North Beach Girl / Scandal on the Sand

northbeachgirlJohn Trinian was not his real name or was the name he would adopt and live by Zekial Marko. Marko is probably more know for his writing for various TV series including the Rockford Files, Once A Thief and Kolchak. But we are here to talk about two of the few book he did write, NORTH BEACH GIRL and SCANDAL ON THE SAND. Stark House Press has collected two of his better know works with a plethora of extras.

NORTH BEACH GIRL (1960) is very much like its subject matter. That of the beatnik culture and in question at the center a woman named Erin. A model who has had enough of that job actually all jobs are the bane of her existence.

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Tequila Sunset

tequilasunsetTEQUILA SUNSET, Sam Hawken’s follow up to the Dead Women of Juarez, tackles another subject of note. That of drug cartels who run drugs and guns back and forth to Mexico. While Juarez just focused on homicides of women. This book take a broader aspect to the story. We follow three people all in different aspects of the story. We have an El Paso detective named Cristina Salas who is working her job while also dealing with raising her autistic son on her own.

Then there is recently released Flip Morales who got caught up in the gang Barrio Azteca due to his time in prison. Now he finds himself the center of unwanted attention of said gang now that he is out. And these are men who don’t like to hear the word no. The the third deals with the other side of the border with Matias Segura a Mexican Federal Agent. Who has made it his life to take down the cartels no matter the cost.

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Death Money

deathmoneyThe third installment of the Jack Yu series continues in the same vein with DEATH MONEY. Yu is a homicide detective who is called in to what seems just a typical floater case. With the victim being Asian, the bosses figure its better for Yu to investigate. But then it turns out the case is not about a jumper but a murder victim.

That little turn takes the readers into the Chinatown most tourists don’t see. The gambling dens and strip clubs that are well hidden from the public eye. The floater in question seems to be an immigrant who just wants to make a good living and save his pay. The problems of course are his jobs are not what you would call growth industries. Where he is paid little and would rather just stick to his deliveries.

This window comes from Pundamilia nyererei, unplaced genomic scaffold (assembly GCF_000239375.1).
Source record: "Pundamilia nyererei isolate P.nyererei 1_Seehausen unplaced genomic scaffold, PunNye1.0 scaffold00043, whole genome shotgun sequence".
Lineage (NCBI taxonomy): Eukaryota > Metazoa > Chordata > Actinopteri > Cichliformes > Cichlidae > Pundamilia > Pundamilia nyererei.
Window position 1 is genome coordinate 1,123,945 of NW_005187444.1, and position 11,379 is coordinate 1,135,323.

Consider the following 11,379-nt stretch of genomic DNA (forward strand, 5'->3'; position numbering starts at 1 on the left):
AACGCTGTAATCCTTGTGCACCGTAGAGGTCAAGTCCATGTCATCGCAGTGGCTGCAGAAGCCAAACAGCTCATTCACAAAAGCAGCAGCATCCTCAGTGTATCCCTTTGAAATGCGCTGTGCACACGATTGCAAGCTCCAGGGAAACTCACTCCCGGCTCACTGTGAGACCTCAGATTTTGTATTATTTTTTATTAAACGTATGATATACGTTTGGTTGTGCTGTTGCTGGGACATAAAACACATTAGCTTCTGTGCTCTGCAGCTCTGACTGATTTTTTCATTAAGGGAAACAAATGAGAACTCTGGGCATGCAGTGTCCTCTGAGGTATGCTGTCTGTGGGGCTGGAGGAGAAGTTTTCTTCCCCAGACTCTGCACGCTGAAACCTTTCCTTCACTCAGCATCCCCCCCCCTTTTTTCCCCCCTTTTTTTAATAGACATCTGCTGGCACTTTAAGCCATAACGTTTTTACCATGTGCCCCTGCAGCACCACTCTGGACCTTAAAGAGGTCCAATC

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King of the Weeds

kingweedsThe third of the continued adventures of Mike Hammer that have come courtesy of Titan books. Now unlike the other entries, KING OF THE WEEDS is a continuation of sorts of Back Alley a book that at first closed the chapter on Mike Hammer’s career. Now thats not to say you will be lost not having read that entry. The authors do a fine job of catching up the reader. So yes there are some spoilers. But then that outcome of that book is key to this story.

The story opens with an attempt on Mike’s life. But why now and who is the question. Add into the fact the release of a prisoner named Rudy Olaf that Mike’s good pal put away years ago. But now is to be cleared of all his charges due to some new evidence. That being someone now owning up to the crimes. That of a string of killings all involving gay men.

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The Interloper

interloperThe latest from Dave Zeltserman, THE INTERLOPER, is actually three stories in one. In the sense they are three novellas that are connected with an over arcing story. With also the added bonus of a continued story. The premise is that of a man named Willis who for years has been working for The Factory. A shadowy government agency where he has worked as a paid assassin for years. Willis has for years believed he has been killing off insurgents that have been watched for years. He was to make the deaths more often then not to look like natural causes. That was till he found out exactly what deep secret The Factory has been hiding from him. This is the bulk of the first part of The Interloper called The Hunted. With the rest of this section being like a sort of mens adventure. With Willis exacting revenge and setting up the following stories.